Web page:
What's so masterful about this film is that it focuses solely on the characters portrayed and you want to find out what happens to Larry. I wish the film could have gone into greater detail about Larry's experience in India. It's a bit too superficial but then, for hollywood, what do you expect??
I also care about Larry and I really wanted to see Ann Baxter's character saved. And the important moral lesson is that you can't save everyone in this universe! And not everyone is bound for "success." It's not in the cards. And that's a very powerful message that seems to be forgotten today. We glorify tragedy but films don't explore what Larry explored. What does it all mean???? American Beauty was a more modern attempt at it, and I liked that film.
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1 of 1 people found the following review helpful By Bruce Kendall on June 13 2003
Format: VHS Tape
This film has achieved "classic" status, yet it looks a bit shop-worn and creaky in some respects, when approached from a modern perspective. This is, overall, a highly stylized treatment of Maugham's novel. Scriptwriter Lamar Troti definitely focuses on the melodramatic elements of Larry Darrel's spiritual odyssey. Maugham was a highly realistic novelist. His subtle wit and sharp observations are buried under here in the moviemaker's wallowing in the bathetic.
The performers, with the exception of Clifton Webb as Uncle Elliot and Herbert Marshall as Somerset Maugham, are decidedly from the "studied" school of drama. Tyrone Power, in particular, is at times painful to watch, especially in the scenes opposite Tierney. Such emoting might work on stage, but before a camera, the overblown gestures, lack of facial expression, and wooden delivery border on the farcical. Tierney is a delight to look at, but her emotive range is severely limited as well. She seems to have two modes: coquettish or angry. Sure, this stylized sort of performance was the order of the day in 40s Hollywood, but it looks really dated these days. And there were exceptions, even then. One can well imagine what actors the caliber of Olivier and Leigh would have done with the roles. Anne Baxter, who received a Best Supporting Actress Oscar for her performance as the unfortunate Sophie, is also guilty of overacting, at least by naturalistic standards. She could have used a dose or two of Ibsen.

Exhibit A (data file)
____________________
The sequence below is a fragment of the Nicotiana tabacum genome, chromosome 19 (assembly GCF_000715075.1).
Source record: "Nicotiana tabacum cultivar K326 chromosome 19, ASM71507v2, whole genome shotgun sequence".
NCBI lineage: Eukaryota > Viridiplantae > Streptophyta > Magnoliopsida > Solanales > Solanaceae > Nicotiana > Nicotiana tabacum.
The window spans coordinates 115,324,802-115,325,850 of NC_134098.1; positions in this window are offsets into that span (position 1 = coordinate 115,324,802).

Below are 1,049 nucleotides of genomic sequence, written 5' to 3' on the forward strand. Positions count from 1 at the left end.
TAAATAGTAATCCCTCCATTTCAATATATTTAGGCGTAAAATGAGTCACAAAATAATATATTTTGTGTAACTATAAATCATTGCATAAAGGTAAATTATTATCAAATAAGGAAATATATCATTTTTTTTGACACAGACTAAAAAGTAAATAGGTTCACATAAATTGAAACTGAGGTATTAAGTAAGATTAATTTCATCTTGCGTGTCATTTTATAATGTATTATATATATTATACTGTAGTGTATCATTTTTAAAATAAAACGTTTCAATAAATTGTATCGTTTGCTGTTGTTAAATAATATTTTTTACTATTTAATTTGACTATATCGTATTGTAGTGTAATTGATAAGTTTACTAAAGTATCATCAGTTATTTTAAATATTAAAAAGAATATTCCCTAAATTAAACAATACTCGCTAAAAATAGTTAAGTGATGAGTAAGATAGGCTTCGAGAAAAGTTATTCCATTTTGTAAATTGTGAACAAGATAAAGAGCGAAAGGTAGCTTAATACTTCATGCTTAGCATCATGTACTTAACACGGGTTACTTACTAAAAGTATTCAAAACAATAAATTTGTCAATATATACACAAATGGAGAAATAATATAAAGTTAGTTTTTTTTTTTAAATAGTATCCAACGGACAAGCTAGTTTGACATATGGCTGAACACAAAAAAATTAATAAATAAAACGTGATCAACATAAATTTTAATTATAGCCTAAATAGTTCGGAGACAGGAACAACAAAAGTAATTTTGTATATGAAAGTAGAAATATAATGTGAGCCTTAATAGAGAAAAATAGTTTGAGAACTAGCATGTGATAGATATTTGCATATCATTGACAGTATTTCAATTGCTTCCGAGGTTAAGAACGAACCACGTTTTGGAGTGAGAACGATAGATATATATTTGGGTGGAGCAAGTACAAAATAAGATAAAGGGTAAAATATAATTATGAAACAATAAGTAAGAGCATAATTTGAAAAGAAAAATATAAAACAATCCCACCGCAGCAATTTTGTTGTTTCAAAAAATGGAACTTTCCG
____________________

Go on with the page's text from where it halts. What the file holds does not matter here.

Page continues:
Which brings us to the two bright spots, performance wise. Clifton Webb probably would have won a Best Supporting Actor Oscar, had he not received one two years earlier for his work in "Laura." His death bed scene, though maudlin as all get out, is nonetheless unforgettable. The man had a knack for line delivery.